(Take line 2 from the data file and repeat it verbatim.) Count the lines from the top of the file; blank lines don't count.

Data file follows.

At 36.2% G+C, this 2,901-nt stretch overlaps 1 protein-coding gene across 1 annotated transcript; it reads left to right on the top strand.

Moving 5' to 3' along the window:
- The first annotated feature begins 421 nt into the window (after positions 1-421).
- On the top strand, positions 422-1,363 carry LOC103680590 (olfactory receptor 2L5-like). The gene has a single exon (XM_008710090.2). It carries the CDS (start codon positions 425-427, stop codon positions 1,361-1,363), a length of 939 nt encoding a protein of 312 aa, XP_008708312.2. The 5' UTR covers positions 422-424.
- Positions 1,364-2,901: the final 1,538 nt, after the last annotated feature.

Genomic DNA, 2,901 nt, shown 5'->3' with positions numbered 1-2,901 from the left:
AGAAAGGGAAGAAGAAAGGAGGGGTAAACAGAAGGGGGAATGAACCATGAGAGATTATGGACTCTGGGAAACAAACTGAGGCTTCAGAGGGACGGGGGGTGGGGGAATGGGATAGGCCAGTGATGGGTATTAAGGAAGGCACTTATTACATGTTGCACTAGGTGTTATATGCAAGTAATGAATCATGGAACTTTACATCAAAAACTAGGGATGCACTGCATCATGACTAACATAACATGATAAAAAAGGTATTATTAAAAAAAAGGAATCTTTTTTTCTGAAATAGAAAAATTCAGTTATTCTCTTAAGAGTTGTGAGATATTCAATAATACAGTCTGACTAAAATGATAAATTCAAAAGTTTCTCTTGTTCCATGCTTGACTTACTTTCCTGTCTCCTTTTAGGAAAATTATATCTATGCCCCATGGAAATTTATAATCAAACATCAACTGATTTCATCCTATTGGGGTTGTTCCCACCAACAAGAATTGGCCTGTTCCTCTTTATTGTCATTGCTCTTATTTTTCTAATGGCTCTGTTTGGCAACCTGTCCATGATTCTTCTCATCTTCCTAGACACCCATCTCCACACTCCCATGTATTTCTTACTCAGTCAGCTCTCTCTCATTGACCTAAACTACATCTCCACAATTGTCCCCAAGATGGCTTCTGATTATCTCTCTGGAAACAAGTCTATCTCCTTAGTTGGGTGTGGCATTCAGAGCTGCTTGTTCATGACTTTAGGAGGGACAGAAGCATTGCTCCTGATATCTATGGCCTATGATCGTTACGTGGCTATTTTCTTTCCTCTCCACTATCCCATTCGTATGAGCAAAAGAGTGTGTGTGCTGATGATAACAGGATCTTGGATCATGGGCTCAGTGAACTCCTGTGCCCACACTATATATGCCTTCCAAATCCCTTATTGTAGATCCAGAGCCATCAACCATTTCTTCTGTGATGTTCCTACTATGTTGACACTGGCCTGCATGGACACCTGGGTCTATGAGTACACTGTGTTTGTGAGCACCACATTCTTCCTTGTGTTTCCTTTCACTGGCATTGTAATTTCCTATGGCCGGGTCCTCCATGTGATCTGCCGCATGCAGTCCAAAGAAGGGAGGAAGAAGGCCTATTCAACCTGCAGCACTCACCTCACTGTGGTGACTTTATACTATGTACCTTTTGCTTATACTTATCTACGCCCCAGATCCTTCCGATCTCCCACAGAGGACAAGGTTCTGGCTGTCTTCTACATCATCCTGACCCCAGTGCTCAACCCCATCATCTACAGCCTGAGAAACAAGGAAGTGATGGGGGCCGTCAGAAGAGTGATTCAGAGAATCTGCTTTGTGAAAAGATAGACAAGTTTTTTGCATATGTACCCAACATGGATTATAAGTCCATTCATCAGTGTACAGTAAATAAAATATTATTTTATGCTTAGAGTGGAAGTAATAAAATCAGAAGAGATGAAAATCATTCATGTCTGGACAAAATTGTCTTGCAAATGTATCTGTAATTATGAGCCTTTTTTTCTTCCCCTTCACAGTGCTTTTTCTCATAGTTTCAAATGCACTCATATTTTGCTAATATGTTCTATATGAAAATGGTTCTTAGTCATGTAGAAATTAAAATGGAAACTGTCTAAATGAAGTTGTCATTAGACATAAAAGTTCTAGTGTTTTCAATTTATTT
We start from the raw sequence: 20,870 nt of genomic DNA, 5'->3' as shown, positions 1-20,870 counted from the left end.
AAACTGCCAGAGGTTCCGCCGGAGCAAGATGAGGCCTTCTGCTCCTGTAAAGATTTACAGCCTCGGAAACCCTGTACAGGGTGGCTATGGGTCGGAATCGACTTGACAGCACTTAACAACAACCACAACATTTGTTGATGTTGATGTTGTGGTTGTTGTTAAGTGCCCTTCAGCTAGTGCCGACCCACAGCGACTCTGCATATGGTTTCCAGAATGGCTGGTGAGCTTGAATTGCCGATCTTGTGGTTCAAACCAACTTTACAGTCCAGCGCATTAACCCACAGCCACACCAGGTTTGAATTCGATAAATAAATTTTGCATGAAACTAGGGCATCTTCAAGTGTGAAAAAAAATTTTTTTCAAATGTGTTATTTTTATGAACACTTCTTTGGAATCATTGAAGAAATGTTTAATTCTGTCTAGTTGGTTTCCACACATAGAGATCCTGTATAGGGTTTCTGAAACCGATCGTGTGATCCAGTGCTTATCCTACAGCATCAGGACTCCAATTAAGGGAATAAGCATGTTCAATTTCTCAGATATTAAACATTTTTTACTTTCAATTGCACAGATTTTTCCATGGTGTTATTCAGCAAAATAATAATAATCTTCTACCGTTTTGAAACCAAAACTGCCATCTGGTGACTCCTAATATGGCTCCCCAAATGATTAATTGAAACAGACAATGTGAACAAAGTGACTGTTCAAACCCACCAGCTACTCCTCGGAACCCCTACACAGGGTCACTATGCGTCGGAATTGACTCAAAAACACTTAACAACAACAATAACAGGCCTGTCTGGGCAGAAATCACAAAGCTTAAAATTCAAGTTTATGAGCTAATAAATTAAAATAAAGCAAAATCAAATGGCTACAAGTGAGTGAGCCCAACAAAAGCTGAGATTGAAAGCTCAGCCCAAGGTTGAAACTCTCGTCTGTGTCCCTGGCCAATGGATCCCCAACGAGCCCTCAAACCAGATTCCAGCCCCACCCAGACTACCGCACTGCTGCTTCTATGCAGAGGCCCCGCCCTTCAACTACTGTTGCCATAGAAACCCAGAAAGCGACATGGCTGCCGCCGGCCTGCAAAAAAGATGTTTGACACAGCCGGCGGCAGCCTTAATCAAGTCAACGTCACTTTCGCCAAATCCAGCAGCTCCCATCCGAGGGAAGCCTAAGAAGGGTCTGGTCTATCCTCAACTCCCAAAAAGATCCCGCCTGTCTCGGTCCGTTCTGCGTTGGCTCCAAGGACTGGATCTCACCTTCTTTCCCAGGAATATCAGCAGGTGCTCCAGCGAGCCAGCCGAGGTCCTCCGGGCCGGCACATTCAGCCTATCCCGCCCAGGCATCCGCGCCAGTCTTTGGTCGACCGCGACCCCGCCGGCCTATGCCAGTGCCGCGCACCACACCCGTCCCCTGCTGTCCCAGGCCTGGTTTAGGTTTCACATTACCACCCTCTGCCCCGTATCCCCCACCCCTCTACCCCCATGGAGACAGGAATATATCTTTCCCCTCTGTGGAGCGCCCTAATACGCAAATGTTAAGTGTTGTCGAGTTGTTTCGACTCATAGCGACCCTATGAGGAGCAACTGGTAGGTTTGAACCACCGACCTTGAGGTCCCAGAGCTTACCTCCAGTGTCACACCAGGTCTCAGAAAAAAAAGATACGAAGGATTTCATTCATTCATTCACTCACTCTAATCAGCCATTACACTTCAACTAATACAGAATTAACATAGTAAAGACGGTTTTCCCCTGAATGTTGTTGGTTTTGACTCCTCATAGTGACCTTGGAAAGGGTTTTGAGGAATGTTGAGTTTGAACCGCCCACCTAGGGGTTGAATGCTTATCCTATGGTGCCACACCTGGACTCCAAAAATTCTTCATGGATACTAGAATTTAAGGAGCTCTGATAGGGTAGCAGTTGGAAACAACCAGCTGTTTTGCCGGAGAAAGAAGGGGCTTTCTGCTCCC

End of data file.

Moving 5' to 3' along the window: